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Thursday, July 12, 2012

Using Powershell to Monitor Files


Just another quick script, I had been left some instructions by a previous coworker that I need to check about 70 some folders each week to see if files had been placed there.  I got through about 20 of them and the lazy gene started to kick in, by the time I would have finished checking them the first week this script was done.  This particular script only looks in the root of each folder for a file (archive, etc subfolders) for a file that has been modified in the past 180 days.



$basepath = "\\mynetworkshare\ftpfiles\"
$path = Get-ChildItem -Path $basepath


# only want to get files that have been modified in the past 180 days
$dt = (Get-Date).AddDays(-180)


# Loop through each folder and only look in that folder for a file (use -recurse if you want to go deeper)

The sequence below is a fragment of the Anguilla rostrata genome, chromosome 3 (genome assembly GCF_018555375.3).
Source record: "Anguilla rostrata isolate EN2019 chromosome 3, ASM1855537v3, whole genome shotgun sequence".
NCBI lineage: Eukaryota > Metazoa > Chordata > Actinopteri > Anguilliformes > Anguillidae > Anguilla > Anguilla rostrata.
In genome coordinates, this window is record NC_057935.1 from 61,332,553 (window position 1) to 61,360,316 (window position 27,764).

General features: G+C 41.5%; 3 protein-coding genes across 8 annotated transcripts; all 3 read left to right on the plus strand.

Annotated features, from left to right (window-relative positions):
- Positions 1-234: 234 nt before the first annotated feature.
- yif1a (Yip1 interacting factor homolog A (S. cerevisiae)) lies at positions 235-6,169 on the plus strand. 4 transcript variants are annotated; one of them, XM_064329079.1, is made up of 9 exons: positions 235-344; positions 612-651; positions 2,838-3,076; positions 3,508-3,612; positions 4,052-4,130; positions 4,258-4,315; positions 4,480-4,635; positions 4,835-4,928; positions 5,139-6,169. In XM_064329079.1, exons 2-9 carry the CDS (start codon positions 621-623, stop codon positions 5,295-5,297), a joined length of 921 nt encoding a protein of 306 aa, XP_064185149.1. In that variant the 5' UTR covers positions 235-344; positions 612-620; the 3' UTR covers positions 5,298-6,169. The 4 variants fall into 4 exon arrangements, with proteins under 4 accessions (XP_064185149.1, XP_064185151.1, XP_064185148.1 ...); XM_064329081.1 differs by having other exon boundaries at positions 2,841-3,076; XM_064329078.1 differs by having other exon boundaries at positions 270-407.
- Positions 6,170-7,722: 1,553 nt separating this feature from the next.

foreach($flder in $path)
{
    # Verify the $flder is a folder and not something else
    if((Test-Path $flder.FullName -pathtype container) -eq $true)
    {
        $flder.GetFiles() | WHERE{$_.LastWriteTime -gt $dt} | Select Fullname, LastWriteTime
    }
}

2 comments:

  1. Any reason in particular why you are not using Get-Childitem for this?

    You could shorten the command to something like this:
    Get-Childitem -Recurse -Force | Where {$_.LastWriteTime -gt (Get-Date).AddDays(-180) | Select Fullname,LastWriteTime

    ReplyDelete
    Replies
    1. Nope - the biggest thing in my case is I don't want to "recurse" each folder's folders. I only want to go one level deep from the root (due to archive folders, etc).

      Delete